(Photo above: Facilitator Erin Foote Morgan moderating post film showing of The Human Scale with panelists, Preston Callicott (Five Talent), René Mitchell (Scalehouse), Victor Chudowsky (Bend City Counselor) and Romy Mortensen (Brooks Resources) | by Krystal Marie Collins)
The Bend Livability Project generated much discussion this weekend, partly as a celebration of the city and partly as a massive town meeting. Running June 2-5 it included over 4,000 participants attending films, parties, public art projects, lectures, panels, workshops, meetings and a west side history planning tour.
Erin Foote Morgan, executive director of Bend 2030 which organized the event, said Central Oregon Radiology Association, OSU-Cascades, the American Institute of Architects, the American Planning Association, City of Bend, Habitat for Humanity and City Club of Central Oregon were among the steering committee partners. Morgan explained the committee was, “proud to offer residents real opportunities for engaging in new housing work groups, multimodal transportation coalitions and tactical policy development groups that have the potential to greatly shape the outcomes of major issues in Bend.”
Following Bend Livability Projects’ opening event, a showing of The Human Scale at the Tower Theatre, Morgan facilitated a panel discussion with Preston Callicott (Five Talent), Victor Chudowsky (Bend City Counselor), Romy Mortensen (Brooks Resources) and René Mitchell (Scalehouse). During the discussion, Morgan asked the panel to comment on the location of Bend’s future downtown.
“Parts of the city are going to change pretty significantly and in a positive way,” Chudowsky said. Variables he mentioned included a projected 35-40 percent population growth in the next fifteen years and the urban boundary plan only allowing for 10 percent expansion. “When people talk about the urban growth boundary there is too much focus on the land being brought in. Most of the change in the city will take place within the current city boundary. We have identified nine areas within the city…the biggest one is back behind Miller Lumber (the Makers District).”
Mitchell added that, “from an arts point of view…what makes me nervous regarding the Makers District is what is taking place there. This place is an organic community of crafters and artisans and quite honestly they congregated there because it was less expensive. They are getting back to sewing and knitting and making furniture.”
She acknowledged that for many of the Makers District businesses, affordability was a concern and the reason they may have chosen this area initially. Mitchell summed up by saying, “my biggest concern is how do we preserve our community values in the face of urbanization?”
Callicott replied saying, “we have to consider the human scale…yes we have to go vertical to accommodate the population growth, but keep it artistic and freaky and cool… we have to consider everything we love just outside the city boundary. Phil’s Trail. The mountain…we all moved here because of what is outside this town, not just what’s in it.”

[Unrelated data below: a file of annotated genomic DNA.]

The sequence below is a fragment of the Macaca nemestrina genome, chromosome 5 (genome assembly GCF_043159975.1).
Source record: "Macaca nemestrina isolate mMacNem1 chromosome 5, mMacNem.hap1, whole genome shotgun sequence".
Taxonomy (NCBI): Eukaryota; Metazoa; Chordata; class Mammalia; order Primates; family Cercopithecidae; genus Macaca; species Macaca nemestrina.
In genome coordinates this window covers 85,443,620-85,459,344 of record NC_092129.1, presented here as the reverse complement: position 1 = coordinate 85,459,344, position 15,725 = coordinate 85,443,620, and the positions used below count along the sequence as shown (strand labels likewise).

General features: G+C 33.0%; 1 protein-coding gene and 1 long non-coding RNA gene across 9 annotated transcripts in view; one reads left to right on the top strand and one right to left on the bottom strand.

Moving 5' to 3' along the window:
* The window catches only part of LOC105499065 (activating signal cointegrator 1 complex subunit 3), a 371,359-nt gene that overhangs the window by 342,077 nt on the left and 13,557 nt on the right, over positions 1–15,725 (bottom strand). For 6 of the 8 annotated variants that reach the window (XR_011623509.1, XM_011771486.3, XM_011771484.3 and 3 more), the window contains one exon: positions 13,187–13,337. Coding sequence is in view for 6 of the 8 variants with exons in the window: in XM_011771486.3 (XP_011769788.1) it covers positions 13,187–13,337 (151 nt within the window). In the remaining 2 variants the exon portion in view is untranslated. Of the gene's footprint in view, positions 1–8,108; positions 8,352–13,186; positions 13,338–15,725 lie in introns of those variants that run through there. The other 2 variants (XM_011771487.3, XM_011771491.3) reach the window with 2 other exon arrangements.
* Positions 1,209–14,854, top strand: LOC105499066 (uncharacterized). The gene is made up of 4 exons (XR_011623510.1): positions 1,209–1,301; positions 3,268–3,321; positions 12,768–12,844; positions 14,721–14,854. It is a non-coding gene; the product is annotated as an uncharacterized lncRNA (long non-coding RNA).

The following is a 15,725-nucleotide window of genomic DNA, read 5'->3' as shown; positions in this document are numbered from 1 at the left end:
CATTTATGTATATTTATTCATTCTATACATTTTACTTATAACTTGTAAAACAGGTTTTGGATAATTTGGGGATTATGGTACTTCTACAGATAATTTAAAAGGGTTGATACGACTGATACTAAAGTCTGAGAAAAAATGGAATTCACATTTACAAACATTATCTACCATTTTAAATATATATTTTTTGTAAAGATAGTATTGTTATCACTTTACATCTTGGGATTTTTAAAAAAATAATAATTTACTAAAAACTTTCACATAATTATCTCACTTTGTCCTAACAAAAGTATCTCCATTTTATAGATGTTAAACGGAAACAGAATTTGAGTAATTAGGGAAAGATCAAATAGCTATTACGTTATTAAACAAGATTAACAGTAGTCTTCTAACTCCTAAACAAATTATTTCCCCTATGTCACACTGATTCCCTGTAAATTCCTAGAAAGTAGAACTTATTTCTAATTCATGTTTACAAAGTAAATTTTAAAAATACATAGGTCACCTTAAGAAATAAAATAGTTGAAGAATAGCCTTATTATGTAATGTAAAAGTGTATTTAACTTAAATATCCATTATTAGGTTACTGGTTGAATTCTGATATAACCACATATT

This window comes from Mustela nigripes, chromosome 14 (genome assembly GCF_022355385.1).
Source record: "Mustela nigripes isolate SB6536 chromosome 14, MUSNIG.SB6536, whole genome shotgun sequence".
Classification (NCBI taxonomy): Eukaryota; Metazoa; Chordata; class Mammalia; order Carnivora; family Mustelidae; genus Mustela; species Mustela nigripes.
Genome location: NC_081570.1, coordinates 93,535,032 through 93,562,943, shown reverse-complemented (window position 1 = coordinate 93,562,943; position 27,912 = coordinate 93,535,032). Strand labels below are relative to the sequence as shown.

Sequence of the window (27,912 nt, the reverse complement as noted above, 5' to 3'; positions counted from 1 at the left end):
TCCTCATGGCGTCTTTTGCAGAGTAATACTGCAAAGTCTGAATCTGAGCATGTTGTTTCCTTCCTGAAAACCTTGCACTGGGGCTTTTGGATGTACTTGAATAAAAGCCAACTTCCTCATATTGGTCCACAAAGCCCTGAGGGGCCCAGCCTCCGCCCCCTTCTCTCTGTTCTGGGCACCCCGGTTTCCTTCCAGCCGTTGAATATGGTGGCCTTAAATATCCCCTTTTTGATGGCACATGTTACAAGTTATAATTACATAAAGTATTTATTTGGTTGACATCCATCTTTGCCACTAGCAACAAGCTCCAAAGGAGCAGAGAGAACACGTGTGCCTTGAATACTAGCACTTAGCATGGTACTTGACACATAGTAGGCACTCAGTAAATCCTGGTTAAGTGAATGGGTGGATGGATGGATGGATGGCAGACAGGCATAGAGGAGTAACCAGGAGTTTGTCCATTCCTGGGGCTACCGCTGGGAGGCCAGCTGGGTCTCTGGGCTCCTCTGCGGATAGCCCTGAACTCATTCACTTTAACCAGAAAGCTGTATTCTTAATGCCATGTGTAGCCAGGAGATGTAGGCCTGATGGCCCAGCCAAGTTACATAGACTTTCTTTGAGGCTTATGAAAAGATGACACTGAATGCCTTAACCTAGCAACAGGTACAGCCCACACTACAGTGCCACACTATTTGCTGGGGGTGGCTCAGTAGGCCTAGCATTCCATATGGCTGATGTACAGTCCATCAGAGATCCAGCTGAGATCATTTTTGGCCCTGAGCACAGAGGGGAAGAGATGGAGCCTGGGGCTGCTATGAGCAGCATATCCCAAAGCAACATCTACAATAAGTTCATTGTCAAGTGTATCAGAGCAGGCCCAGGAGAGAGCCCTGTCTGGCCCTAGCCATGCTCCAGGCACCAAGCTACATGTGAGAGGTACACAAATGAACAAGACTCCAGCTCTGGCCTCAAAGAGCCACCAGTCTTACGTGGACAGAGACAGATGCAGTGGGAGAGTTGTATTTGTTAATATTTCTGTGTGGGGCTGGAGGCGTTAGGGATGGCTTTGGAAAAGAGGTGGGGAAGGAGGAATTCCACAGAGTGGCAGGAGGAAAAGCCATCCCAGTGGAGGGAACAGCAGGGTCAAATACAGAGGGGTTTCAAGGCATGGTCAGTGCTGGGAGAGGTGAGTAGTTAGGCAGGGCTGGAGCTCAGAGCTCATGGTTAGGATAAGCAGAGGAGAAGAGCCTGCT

To which Mortensen said, “Therefore everyone needs to get engaged. If we are enjoying Phil’s Trail, the hiking trails, the river, the wonderful amenities here, we all need to stand up and get involved. It is up to us.”
Allison Murphy, owner and operator of Utilitu Sewing and Design in the Makers District, although not in attendance for the Bend Livability discussion, states, “I suggest we develop the Makers District in a way that supports people; not just one person or company or government entity. Us creative types who don’t own buildings are at the whim of what people with money decide is of value. So far, real estate is of value and so are the businesses that can pay the exorbitant rates of both living and doing business here. The City of Bend and Central Oregon at large would benefit so immensely from having more community friendly and community inducing resources available to them in creative ways in a centrally located area such as the Makers District.”
Though many changes are in store for locals over the next 15 years, conferences like Bend Livability give a platform for discussion. Mortensen reflects on the conference saying, “The crowd on Saturday was impressive. Good speakers, good sessions and hopefully good outcomes. The folks I met were truly interested in being a part of the smart planning that it takes to develop and maintain a wonderful and desirable city. I believe we all want to do what we can to retain its character and the amazing attributes that attracted us here. It is imperative as we move into the future that we all understand growth is occurring and will continue. The way we build, grow and shape our city and amenities, we all have a responsibility in that process.”
Callicott echoed Mortensen’s acknowledgment of continued growth in Bend and mentioned it as one of four “guardrails which frame discussions about Bend’s future…” He agrees with Chudowsky about the urban boundary as a second guardrail and that the result will have to be vertical growth, the third. He points to traffic, the fourth, saying, “with the three preceding factors as given, Bend will not be able to accommodate cars and traffic if we don’t support alternative ways to commute. Bottom-line, any discussion outside of these guardrails is pure fantasy. Any delays in solutions being implemented will be disastrous.”
Callicott also speaks empathetically about how commuting issues in the future will effect low to middle income households and families who increasingly cannot afford to live in Bend.
Find out more and calls to action at http://bend2030.org/